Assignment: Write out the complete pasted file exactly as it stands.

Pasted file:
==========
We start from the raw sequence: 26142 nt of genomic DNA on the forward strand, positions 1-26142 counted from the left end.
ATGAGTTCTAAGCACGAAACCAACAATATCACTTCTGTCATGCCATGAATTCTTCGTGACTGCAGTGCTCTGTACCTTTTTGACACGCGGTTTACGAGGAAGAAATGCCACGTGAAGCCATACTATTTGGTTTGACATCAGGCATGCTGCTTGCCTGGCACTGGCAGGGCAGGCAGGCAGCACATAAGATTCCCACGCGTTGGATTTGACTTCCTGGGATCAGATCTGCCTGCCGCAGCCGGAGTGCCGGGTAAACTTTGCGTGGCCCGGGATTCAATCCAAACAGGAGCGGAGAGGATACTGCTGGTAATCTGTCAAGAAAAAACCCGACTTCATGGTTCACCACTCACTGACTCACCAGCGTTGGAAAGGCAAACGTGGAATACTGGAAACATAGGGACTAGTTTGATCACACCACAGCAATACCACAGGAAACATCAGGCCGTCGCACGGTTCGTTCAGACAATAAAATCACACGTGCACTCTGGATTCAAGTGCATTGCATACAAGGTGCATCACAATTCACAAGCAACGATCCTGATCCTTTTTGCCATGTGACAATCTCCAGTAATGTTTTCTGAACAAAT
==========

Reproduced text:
We start from the raw sequence: 26142 nt of genomic DNA on the forward strand, positions 1-26142 counted from the left end.
ATGAGTTCTAAGCACGAAACCAACAATATCACTTCTGTCATGCCATGAATTCTTCGTGACTGCAGTGCTCTGTACCTTTTTGACACGCGGTTTACGAGGAAGAAATGCCACGTGAAGCCATACTATTTGGTTTGACATCAGGCATGCTGCTTGCCTGGCACTGGCAGGGCAGGCAGGCAGCACATAAGATTCCCACGCGTTGGATTTGACTTCCTGGGATCAGATCTGCCTGCCGCAGCCGGAGTGCCGGGTAAACTTTGCGTGGCCCGGGATTCAATCCAAACAGGAGCGGAGAGGATACTGCTGGTAATCTGTCAAGAAAAAACCCGACTTCATGGTTCACCACTCACTGACTCACCAGCGTTGGAAAGGCAAACGTGGAATACTGGAAACATAGGGACTAGTTTGATCACACCACAGCAATACCACAGGAAACATCAGGCCGTCGCACGGTTCGTTCAGACAATAAAATCACACGTGCACTCTGGATTCAAGTGCATTGCATACAAGGTGCATCACAATTCACAAGCAACGATCCTGATCCTTTTTGCCATGTGACAATCTCCAGTAATGTTTTCTGAACAAAT